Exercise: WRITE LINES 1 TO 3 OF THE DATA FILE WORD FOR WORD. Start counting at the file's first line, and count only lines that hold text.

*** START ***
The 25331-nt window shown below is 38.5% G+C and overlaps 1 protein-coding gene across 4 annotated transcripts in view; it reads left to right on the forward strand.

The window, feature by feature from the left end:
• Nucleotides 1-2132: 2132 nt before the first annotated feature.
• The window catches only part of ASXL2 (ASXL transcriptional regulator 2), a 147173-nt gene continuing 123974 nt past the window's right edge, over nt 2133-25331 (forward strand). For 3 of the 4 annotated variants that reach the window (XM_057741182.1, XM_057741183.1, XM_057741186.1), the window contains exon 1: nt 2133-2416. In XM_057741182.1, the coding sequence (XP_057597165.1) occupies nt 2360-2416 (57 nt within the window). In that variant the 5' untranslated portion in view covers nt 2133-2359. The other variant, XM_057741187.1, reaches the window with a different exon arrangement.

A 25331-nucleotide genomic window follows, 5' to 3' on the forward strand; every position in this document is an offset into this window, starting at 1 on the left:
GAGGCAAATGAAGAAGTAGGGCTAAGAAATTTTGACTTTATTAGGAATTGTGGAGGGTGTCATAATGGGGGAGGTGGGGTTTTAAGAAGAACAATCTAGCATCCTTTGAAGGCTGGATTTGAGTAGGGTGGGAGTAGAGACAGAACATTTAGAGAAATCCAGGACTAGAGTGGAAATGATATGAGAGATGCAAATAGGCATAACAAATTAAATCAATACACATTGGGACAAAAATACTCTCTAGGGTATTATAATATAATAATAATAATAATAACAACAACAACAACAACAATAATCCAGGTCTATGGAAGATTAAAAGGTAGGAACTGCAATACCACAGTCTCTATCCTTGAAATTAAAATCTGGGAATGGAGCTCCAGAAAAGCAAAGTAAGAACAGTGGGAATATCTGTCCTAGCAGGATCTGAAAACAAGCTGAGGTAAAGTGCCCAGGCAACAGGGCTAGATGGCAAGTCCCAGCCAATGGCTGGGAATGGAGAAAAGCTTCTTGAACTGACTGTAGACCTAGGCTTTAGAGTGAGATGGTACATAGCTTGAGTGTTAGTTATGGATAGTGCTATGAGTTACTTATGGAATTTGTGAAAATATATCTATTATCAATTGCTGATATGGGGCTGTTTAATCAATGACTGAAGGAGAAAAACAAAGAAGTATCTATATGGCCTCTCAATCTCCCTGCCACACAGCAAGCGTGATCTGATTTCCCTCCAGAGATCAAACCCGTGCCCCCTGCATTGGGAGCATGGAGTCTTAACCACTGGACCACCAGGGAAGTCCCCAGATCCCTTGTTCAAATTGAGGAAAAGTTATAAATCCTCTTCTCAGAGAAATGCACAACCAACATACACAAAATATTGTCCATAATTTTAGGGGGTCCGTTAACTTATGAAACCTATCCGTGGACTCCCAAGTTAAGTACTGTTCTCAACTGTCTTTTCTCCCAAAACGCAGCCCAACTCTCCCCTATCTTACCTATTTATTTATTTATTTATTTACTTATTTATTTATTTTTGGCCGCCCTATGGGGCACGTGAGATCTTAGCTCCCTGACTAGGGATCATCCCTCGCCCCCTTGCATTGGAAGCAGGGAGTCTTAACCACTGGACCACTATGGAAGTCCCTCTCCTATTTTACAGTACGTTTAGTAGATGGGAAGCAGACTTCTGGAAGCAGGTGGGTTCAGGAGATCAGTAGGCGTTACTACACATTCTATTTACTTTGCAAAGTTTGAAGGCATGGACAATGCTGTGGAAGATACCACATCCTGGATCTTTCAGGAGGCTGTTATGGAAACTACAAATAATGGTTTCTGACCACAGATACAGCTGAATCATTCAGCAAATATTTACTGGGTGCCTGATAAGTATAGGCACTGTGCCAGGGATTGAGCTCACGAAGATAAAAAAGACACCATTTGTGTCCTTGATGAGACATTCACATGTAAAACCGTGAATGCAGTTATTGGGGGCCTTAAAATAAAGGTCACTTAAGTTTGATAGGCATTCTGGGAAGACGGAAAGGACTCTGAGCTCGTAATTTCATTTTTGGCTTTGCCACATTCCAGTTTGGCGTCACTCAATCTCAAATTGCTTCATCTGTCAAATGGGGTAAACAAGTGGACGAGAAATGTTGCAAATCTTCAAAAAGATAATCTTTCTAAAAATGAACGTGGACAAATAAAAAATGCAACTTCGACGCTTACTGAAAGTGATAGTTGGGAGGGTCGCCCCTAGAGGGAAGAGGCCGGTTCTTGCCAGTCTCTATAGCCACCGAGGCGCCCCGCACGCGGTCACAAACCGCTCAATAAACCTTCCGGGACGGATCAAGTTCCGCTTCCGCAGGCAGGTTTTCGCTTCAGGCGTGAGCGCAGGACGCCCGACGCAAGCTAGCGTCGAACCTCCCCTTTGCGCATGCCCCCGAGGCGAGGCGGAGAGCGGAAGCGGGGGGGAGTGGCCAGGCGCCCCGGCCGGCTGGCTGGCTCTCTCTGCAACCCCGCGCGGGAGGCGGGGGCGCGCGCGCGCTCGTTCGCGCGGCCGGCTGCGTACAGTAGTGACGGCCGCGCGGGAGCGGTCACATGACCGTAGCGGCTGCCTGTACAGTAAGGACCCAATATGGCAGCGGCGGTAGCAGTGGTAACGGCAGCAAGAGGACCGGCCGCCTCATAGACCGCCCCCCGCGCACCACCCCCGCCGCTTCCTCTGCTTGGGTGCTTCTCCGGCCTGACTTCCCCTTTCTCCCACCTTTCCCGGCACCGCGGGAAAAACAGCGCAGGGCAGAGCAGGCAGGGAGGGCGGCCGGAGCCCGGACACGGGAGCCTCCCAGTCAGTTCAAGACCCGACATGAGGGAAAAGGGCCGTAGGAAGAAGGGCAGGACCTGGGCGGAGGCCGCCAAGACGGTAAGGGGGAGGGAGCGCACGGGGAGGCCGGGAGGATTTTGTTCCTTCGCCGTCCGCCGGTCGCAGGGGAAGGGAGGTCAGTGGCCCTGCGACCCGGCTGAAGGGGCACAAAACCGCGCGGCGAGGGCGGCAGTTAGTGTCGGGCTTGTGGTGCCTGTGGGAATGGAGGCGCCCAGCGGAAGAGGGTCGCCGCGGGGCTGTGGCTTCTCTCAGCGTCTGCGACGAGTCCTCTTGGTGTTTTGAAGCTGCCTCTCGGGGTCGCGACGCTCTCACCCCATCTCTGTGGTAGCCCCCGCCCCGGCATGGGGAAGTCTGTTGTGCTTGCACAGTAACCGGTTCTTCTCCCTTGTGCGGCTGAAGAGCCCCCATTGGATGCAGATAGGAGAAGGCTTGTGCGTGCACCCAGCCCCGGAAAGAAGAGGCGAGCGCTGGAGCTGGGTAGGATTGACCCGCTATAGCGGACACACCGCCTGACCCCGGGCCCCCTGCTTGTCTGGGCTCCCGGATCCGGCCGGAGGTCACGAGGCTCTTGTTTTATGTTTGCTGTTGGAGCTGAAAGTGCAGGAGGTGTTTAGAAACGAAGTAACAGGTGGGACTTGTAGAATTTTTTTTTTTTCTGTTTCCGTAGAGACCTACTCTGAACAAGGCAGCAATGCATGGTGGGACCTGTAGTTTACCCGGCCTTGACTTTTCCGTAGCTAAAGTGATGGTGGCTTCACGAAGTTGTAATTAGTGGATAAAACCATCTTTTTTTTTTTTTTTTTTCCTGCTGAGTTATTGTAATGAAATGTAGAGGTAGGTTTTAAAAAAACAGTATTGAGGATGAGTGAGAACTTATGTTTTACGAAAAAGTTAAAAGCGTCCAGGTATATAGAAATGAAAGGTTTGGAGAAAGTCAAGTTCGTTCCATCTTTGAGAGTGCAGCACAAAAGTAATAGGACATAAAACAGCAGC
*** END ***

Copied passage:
The 25331-nt window shown below is 38.5% G+C and overlaps 1 protein-coding gene across 4 annotated transcripts in view; it reads left to right on the forward strand.

The window, feature by feature from the left end:
• Nucleotides 1-2132: 2132 nt before the first annotated feature.